George Saunders hasn’t written a novel, and I don’t care

When I was a 30-year-old MFA student just starting the Creative Writing program in fiction at UC Irvine, I sat down with my advisor.

So, she asked me, what are your plans for your two years here?


Well, I said, I figure I’ll write a collection of stories. So that I can, you know, sort of work my way toward writing a novel.

My advisor, a wonderful British woman and a fine writer in her own right, gave a subdued nod. Then she looked me in the eye and said: “Well, you know, a novel is much more marketable.” I wasn’t sure I actually had a novel in me, but I went for it anyway. I stumbled for two years writing it; and two more years after I graduated, I finally sold it.


I remembered that conversation as I read Adrian Chen in Gawker (adult language) tell the great short-story writer George Saunders to get off his butt and write a novel already. Saunders was recently pronounced, in an often annoyingly hagiographic profile in the New York Times, as America’s Greatest Living Writer.

Saunders has published five story and essay collections. If he’s so great, Chen asks, where’s the novel?

“To be polite, everyone pretends there’s nothing really wrong with Saunders having not written a novel,” Chen writes. “But, come on. If George Saunders is the Writer For Our Time … and if his stories can literally make the world a better place then he needs to write a novel and get Oprah to talk about it on TV and put it into the hands of as many of the sad but nobly struggling people who are the subjects of so many of his stories as possible.”

Personally, I think this is a childish thing to say. Art is what art wants to be. Saunders is a prose stylist with a half-dozen different styles in his literary arsenal. In each of his stories he’s showing his mastery over one, or two or several of those weapons. And he’s doing so with a truly rare combination of compassion, insight and a willingness to go to all the freaky places his imagination will take him. If he goes his entire career without writing a novel I won’t complain, just as I have very little complaints about there not being a big Chekhov novel.


At the same time, I think I understand why Saunders hasn’t written a novel, even though, as Chen points out, he’s tried.

Simply put, I think George Saunders hasn’t written a novel because he’s too much of a prose perfectionist. Because he’s unwilling to write a mediocre page. Because he likes the control the short-story form gives him.

“A novel is a work of a certain length that is somehow flawed,” a wise critic once said — and as I was told during the first few weeks of my MFA program.

To write a novel, and see to it through from the first word to the 150,000th, you have to be willing to embrace the idea that every once in a while your prose is going to be, for lack of a better word, more prosaic than it would be otherwise. Why? Because to get a reader to make it through 150,000 words (the length of my last, and about the length of your average robust novel), you need this clunky, unattractive but very utilitarian thing called a plot.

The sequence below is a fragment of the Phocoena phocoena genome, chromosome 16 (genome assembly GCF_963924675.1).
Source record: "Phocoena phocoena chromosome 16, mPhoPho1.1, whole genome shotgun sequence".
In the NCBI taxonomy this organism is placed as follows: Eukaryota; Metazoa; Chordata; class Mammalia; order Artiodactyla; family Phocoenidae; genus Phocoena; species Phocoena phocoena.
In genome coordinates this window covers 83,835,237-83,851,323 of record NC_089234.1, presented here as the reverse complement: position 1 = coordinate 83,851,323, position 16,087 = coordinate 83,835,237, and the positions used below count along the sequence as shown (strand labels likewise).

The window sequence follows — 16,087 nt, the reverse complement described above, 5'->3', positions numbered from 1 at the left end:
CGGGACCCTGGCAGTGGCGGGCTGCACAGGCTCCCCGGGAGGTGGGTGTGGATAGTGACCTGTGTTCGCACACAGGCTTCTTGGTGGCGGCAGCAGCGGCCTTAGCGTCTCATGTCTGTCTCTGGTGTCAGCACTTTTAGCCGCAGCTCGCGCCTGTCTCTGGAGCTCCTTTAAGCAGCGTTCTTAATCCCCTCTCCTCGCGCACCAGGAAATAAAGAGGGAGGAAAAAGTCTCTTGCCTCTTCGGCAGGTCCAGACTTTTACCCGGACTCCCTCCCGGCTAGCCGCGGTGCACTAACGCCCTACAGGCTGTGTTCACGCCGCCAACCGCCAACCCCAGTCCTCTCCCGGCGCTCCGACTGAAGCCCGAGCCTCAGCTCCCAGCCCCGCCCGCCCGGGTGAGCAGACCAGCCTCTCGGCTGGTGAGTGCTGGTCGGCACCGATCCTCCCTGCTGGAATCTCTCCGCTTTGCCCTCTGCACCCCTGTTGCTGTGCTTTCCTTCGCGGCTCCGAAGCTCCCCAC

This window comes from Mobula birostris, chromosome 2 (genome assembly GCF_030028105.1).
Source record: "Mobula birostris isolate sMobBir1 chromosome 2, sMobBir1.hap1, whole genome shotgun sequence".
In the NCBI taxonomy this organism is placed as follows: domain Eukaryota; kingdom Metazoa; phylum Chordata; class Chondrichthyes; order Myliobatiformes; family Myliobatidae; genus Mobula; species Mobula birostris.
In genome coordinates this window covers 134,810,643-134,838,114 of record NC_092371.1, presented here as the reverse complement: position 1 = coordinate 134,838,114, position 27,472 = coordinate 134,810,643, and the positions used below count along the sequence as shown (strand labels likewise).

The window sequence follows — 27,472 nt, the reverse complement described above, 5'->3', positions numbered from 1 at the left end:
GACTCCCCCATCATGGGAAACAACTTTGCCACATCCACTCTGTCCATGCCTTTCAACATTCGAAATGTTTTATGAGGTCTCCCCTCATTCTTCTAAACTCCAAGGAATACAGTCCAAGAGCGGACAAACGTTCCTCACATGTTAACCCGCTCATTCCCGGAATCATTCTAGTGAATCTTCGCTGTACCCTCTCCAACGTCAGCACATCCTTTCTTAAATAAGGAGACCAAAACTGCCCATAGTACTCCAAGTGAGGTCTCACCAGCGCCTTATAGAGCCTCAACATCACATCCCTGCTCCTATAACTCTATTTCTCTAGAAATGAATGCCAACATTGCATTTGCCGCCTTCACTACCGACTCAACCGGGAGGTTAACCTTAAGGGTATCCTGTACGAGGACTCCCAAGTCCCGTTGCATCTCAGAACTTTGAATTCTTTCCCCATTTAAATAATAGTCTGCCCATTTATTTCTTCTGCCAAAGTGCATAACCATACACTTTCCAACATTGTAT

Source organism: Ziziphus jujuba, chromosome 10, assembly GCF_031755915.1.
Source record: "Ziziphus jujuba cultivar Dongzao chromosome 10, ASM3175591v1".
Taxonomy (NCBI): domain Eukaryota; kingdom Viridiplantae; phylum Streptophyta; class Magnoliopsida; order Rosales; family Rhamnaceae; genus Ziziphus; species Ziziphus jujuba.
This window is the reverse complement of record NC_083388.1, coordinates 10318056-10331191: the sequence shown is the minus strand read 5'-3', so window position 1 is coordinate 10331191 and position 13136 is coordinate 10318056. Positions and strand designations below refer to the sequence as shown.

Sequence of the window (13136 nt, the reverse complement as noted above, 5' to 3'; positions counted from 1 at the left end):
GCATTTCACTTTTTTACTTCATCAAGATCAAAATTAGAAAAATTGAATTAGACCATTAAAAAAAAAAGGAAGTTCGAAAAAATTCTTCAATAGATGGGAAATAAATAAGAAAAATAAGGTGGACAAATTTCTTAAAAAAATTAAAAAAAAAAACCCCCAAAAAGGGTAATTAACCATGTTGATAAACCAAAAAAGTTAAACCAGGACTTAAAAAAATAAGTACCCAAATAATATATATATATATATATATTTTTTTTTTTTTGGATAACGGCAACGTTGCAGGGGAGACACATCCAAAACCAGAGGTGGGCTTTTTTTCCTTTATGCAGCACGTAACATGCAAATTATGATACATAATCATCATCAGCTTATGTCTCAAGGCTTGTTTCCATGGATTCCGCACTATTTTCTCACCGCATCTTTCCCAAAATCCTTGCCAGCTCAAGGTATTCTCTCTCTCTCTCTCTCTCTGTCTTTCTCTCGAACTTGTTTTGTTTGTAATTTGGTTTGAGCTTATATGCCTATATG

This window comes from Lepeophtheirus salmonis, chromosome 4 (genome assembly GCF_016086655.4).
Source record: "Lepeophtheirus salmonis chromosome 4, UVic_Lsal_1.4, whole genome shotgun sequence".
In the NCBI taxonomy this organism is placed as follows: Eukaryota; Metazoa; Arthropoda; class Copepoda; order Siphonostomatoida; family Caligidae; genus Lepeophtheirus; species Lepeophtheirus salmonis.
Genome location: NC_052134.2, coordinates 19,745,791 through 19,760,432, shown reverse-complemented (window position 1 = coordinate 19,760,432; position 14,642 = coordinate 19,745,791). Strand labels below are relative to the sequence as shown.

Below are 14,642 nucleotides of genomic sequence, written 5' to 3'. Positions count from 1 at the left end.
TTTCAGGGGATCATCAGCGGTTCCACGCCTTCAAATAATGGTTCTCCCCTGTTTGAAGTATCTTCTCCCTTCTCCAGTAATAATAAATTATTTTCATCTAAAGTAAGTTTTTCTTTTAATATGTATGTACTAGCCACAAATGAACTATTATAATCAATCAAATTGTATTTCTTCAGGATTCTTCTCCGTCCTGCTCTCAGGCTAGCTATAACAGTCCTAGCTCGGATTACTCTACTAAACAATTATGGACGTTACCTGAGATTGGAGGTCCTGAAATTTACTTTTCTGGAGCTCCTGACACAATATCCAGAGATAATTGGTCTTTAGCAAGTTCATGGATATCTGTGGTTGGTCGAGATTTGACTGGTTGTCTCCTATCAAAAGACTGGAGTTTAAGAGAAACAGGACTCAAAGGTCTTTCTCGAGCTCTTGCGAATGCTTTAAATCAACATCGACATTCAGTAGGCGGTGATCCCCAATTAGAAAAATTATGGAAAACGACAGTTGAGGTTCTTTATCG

A plot is an engine with that compelling force that will push your reader from one page to the next, 300 or 400 or 500 times in a row, and it’s very often based on a simple idea that goes to a basic human emotion: revenge, desire, loss, etc. You have to get your protagonist out of the house, or on the road, or into the courtroom, from Point A to Point B.

And sometimes to do these things you have to write something you’re not really great at writing but which you can do a pretty good job of faking. Otherwise, your novel will suffer from that fatal flaw whose name floated around like an insult in my MFA classes: It will be “episodic.”

Take, for example, Jonathan Franzen’s “Freedom.” A lot of people declared “Freedom” the Great American Novel when it came out a few years back. It’s a wonderful book, sweeping, a tour de force. But there are passages in that book, and subplots, that don’t have quite the artistry of, say, Franzen’s beautiful evocation of life in Minnesota. “Freedom” works as a book because we appreciate Franzen’s ambition in taking on so many different elements of the American experience and stitching them together. It’s the boldness of that project that makes it work.

Mastering a bold plot hides your weaknesses as a writer. (And every writer has them, trust me.) I wasn’t the greatest prose stylist when I wrote my first novel, but I slogged along well enough. I actually murdered a few people — on the page, of course — and in the end I convinced an editor and four different publishing houses (there were several editions) that it really was a novel.

A successful short-story writer, however, can’t get away with crafting two or three mediocre paragraphs. Writing to that kind of standard is a habit that can become so deeply ingrained, I think, that many of those writers can’t bring themselves to build the one or two clunky rafters that are required to hold up the roof of a novel. With a short story, the reader’s attention is more focused. George Saunders is building perfect, if smaller constructions, with nary a wasted word. And we writers and readers love and admire him for it.

Having said all that, I’m sure that if he does conquer the novel one day, it will be pretty awesome.


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